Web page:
The eruption of Mount St. Helens on May 18, 1980, caused the destruction of 27 bridges, over 200 homes and 4.7 billion boards of timber. In addition, 15 miles of railway and 185 miles of highway were damaged or destroyed. Fifty-seven people also lost their lives during the eruption, and another four deaths occurred as an indirect result of the eruption.
In the immediate area, immeasurable damage was caused to the forest area from falling ash, lahars, flooding and mudslides. In the direct blast zone closest to the eruption site, everything within an eight-mile radius was completely obliterated. Aside from the destruction of buildings, cars and forestry, thousands of animals were killed.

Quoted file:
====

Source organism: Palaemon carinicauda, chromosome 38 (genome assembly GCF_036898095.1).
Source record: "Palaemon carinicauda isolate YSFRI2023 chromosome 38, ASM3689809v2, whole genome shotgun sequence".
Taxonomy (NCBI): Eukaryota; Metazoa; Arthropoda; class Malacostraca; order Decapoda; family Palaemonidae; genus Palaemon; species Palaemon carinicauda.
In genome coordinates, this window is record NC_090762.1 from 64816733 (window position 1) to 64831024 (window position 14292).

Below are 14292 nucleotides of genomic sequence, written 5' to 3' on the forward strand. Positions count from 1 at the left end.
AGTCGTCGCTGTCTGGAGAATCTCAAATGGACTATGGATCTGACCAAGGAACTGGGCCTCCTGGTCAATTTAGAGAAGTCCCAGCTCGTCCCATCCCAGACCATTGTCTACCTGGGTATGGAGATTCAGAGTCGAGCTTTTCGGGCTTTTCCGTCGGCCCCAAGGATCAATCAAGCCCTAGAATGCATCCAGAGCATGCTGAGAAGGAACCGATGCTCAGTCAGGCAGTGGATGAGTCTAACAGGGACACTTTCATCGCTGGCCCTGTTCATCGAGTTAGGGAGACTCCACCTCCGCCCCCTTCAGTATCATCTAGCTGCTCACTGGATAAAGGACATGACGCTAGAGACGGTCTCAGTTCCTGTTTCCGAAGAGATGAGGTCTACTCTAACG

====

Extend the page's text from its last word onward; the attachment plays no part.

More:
When Mount St. Helens erupted, the ash column rose 12 miles high. The ash settled over Washington, Oregon and Idaho, and it even reached Colorado, Minnesota and Oklahoma. The settlement of ash caused the destruction of acres of crops, and thousands of dollars were spent on clean-up efforts. In all, the eruption of Mount St. Helens cost over one billion dollars in damage.
The eruption of Mount St. Helens also had many secondary effects. For example, local tourism was affected by the eruption, and unemployment increased significantly in the area surrounding Mount St. Helens.